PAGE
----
967 words (2.8 pages)
- Tennyson’s abstract poetic structure provides comprehension difficulties in finding a single thematic idea. He intertwines historical allusions, along with deep and person feelings through one piece of work. The organic structure of certain Tennyson poetry presents a tone of uncertainty. While his unconventional works give a more solidified aura. Contrary in structure, mood, and tone, “Ulysses” and “The Lady of Shalott”, harbor the underlying theme of coveting to escape from their idle worlds. The Lady of Shallot was not depicted as an actual character in the land of Camelot.... [tags: Literary Analysis ]
1269 words (3.6 pages)
- Tennyson’s abstract poetic structure provides comprehension difficulties in finding a single thematic idea. He adeptly intertwines historical allusions, with profound human emotion through an ingenious single piece of literature. The organic structure of certain Tennyson poetry presents a tone of uncertainty, as presented by “Ulysses”, with its spontaneous composition and Ulysses’ unrest as he searches for continuity between his past and future. Whereas his unconventional works, “The Lady of Shalott”, give a more solidified aura, displayed by the rural medieval setting and conventional synopsis of a fair maiden locked away in a tower.... [tags: Poetry Analysis]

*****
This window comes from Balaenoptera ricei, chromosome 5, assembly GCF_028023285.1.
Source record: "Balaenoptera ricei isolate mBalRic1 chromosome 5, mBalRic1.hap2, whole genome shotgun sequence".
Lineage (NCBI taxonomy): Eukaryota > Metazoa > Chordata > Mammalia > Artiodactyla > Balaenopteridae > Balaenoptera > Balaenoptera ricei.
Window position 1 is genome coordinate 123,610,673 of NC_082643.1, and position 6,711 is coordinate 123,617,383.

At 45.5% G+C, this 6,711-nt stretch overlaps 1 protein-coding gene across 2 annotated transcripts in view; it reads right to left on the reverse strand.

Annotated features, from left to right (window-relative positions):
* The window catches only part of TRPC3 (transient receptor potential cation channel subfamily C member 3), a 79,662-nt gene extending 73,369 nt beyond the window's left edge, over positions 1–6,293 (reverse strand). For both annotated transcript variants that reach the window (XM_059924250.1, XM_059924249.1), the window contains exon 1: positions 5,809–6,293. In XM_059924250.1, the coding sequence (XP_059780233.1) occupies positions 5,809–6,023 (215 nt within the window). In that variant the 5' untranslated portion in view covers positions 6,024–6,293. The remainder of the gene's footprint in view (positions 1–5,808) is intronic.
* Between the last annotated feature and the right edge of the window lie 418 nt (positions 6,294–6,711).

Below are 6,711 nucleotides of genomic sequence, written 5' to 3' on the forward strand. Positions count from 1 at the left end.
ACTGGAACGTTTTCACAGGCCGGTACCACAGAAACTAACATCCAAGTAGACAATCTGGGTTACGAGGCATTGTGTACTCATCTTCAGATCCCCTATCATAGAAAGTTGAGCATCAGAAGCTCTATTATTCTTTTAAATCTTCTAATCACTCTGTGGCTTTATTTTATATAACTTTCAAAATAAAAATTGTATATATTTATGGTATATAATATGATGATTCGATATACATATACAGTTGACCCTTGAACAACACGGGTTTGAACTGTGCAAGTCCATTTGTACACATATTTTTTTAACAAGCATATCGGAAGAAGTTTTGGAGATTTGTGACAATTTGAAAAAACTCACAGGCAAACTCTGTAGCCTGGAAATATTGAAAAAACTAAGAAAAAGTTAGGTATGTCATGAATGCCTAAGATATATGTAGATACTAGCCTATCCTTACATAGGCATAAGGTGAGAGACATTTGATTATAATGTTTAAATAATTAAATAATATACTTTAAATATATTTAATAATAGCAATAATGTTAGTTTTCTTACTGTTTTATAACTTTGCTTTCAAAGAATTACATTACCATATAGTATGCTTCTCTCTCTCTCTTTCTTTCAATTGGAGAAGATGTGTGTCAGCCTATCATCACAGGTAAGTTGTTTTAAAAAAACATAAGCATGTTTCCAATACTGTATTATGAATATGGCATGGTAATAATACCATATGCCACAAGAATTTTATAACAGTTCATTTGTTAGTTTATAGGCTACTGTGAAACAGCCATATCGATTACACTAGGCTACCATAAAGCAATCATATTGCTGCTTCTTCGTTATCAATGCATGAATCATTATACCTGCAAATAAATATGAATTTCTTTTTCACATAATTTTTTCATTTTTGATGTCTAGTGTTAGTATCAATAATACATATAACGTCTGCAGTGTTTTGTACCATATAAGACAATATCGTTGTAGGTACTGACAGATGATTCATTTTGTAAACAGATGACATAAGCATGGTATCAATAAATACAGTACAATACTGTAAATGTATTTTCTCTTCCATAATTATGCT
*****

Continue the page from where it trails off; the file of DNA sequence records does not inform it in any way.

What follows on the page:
1325 words (3.8 pages)
- ... George Tennyson was disinherited after some disagreements between him and his father and was removed from being the heir of the Tennyson property and had no choice but to join the ministry. Being cut out of the will resulted in all twelve kids having to deal with their drunk and drug addicted father. Though the family had not inherited any property they did however ended up inheriting epilepsy from their family traits, a brain disorder in which the person experiences recurring seizures. To escape from the problems faced at home Alfred turned to poetry for condolence.... [tags: environment, depressed, grief, era]
1154 words (3.3 pages)
- Both Alfred Lord Tennyson’s “Ulysses” and T. S. Eliot’s “The Love Song of J. Alfred Prufrock” involve the narrator’s dealing with a self crisis, characterized by a state of despair at their current situation. Ulysses is not content with his return to kingship after the adventures of The Odyssey and Prufrock is self-deprecating, hating himself for his indecision and his perceived lack of worth. Yet while Ulysses resolves to take action to regain his former days of glory and adventure, Prufrock is so psychologically paralyzed that near the end of the poem he questions whether he “dare to eat a peach.” In “Ulysses” the first two stanzas seem to be an interior monologue, with Ulysses going ove... [tags: Poetry Analysis, Compare/Contrast]
1502 words (4.3 pages)